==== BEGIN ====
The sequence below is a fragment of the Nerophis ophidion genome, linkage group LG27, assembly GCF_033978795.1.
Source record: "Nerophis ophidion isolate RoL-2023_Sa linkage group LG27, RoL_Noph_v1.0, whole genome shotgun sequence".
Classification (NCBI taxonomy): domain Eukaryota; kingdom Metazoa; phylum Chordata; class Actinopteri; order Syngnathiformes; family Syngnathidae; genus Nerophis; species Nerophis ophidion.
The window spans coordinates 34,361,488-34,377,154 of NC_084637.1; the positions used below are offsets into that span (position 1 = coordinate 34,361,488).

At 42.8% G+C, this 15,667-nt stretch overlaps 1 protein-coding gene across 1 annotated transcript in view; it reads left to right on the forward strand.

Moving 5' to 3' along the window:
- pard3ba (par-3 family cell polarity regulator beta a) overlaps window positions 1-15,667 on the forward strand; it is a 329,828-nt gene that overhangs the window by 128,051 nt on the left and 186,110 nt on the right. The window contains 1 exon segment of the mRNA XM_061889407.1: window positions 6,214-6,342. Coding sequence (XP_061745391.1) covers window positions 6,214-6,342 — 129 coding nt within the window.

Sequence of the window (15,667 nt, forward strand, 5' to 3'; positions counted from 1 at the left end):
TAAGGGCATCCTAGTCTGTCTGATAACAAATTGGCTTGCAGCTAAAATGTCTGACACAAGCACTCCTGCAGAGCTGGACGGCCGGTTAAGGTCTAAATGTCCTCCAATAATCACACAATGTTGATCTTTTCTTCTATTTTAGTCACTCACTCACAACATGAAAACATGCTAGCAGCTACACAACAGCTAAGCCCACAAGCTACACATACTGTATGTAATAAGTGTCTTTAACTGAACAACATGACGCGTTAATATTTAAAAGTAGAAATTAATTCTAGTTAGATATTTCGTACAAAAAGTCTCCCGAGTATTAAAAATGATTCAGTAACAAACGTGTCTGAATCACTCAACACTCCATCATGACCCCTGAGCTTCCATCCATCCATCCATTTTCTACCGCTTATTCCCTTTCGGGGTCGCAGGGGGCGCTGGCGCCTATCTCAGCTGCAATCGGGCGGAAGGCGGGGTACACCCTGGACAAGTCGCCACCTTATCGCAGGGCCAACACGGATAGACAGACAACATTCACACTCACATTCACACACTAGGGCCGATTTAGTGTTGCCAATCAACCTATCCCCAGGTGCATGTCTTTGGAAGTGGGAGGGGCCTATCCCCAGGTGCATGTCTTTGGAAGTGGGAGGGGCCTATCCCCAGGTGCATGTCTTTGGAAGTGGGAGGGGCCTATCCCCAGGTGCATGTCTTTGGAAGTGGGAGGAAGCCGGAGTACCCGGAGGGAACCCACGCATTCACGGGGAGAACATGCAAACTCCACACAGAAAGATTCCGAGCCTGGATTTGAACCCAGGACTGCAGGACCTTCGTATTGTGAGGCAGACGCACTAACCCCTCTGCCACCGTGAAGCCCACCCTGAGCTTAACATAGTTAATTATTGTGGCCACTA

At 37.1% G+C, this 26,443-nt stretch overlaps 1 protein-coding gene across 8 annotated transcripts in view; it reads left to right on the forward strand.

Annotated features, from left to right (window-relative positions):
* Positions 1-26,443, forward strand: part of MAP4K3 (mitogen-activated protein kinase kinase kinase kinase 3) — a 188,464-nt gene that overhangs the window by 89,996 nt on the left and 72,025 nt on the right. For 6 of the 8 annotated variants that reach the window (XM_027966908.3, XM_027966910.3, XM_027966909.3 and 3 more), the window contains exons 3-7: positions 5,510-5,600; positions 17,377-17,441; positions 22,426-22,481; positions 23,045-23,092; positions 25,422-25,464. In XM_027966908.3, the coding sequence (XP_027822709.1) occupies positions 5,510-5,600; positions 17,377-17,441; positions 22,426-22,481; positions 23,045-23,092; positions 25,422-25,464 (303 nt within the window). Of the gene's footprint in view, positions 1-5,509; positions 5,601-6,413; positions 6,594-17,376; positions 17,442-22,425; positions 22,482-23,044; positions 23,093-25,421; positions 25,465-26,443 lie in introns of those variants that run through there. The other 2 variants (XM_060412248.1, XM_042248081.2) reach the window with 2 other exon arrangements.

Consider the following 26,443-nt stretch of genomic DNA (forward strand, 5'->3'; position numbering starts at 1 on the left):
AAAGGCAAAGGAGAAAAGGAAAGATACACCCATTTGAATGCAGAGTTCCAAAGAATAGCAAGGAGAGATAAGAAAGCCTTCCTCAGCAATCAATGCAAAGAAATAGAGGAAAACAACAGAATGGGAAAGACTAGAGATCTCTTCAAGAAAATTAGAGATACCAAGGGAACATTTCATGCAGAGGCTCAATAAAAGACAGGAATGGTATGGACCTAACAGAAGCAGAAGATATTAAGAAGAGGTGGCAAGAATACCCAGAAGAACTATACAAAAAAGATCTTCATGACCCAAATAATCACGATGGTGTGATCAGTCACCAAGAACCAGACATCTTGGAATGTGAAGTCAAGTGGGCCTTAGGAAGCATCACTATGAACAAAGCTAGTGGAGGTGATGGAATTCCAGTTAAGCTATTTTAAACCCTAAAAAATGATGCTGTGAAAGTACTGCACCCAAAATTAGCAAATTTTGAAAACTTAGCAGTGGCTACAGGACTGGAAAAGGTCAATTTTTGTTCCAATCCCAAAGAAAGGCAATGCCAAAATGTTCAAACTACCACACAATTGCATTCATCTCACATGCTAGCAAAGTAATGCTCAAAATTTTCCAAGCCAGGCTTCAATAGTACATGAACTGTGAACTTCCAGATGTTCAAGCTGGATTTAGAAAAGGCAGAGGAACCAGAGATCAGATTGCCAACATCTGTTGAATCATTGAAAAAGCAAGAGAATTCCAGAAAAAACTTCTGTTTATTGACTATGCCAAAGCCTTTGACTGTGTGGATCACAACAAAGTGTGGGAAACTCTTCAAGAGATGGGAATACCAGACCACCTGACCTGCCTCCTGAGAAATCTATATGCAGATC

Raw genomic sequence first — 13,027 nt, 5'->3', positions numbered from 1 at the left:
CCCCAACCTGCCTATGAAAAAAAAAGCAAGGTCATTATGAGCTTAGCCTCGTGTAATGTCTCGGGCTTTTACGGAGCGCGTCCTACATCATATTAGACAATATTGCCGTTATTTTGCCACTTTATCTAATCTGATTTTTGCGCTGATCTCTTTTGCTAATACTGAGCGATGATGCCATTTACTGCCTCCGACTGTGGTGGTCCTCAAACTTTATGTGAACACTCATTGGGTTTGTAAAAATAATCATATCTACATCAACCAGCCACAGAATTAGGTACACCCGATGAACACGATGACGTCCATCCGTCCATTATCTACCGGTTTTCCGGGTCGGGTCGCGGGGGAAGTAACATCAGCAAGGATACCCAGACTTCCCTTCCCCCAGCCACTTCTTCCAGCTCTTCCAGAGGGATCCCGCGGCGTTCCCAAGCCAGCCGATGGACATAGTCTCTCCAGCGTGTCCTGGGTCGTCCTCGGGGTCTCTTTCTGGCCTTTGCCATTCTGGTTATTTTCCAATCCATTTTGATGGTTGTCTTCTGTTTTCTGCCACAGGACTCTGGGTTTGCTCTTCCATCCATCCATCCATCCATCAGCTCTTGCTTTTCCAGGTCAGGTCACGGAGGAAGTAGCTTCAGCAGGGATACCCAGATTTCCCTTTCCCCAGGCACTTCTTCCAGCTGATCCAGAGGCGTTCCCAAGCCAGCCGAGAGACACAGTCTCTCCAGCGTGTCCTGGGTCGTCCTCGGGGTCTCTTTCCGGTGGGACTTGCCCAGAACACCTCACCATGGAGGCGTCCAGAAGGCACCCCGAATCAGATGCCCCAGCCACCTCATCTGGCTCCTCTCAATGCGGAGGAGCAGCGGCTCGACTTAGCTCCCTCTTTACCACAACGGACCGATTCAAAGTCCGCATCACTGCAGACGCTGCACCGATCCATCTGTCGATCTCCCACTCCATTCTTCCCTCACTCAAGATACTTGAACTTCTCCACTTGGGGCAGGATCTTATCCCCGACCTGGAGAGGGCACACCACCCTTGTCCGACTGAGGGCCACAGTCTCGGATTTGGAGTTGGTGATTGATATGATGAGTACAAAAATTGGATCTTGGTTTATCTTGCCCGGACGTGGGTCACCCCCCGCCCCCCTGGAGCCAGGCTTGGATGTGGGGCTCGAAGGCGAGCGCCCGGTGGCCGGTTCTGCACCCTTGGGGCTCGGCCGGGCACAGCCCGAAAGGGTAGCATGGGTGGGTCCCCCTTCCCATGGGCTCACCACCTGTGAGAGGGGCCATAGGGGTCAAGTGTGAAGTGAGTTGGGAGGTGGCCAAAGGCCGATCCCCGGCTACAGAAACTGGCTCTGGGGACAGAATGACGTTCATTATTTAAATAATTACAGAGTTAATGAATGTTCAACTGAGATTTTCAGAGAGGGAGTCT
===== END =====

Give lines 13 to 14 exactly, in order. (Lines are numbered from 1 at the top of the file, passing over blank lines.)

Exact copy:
Consider the following 26,443-nt stretch of genomic DNA (forward strand, 5'->3'; position numbering starts at 1 on the left):
AAAGGCAAAGGAGAAAAGGAAAGATACACCCATTTGAATGCAGAGTTCCAAAGAATAGCAAGGAGAGATAAGAAAGCCTTCCTCAGCAATCAATGCAAAGAAATAGAGGAAAACAACAGAATGGGAAAGACTAGAGATCTCTTCAAGAAAATTAGAGATACCAAGGGAACATTTCATGCAGAGGCTCAATAAAAGACAGGAATGGTATGGACCTAACAGAAGCAGAAGATATTAAGAAGAGGTGGCAAGAATACCCAGAAGAACTATACAAAAAAGATCTTCATGACCCAAATAATCACGATGGTGTGATCAGTCACCAAGAACCAGACATCTTGGAATGTGAAGTCAAGTGGGCCTTAGGAAGCATCACTATGAACAAAGCTAGTGGAGGTGATGGAATTCCAGTTAAGCTATTTTAAACCCTAAAAAATGATGCTGTGAAAGTACTGCACCCAAAATTAGCAAATTTTGAAAACTTAGCAGTGGCTACAGGACTGGAAAAGGTCAATTTTTGTTCCAATCCCAAAGAAAGGCAATGCCAAAATGTTCAAACTACCACACAATTGCATTCATCTCACATGCTAGCAAAGTAATGCTCAAAATTTTCCAAGCCAGGCTTCAATAGTACATGAACTGTGAACTTCCAGATGTTCAAGCTGGATTTAGAAAAGGCAGAGGAACCAGAGATCAGATTGCCAACATCTGTTGAATCATTGAAAAAGCAAGAGAATTCCAGAAAAAACTTCTGTTTATTGACTATGCCAAAGCCTTTGACTGTGTGGATCACAACAAAGTGTGGGAAACTCTTCAAGAGATGGGAATACCAGACCACCTGACCTGCCTCCTGAGAAATCTATATGCAGATC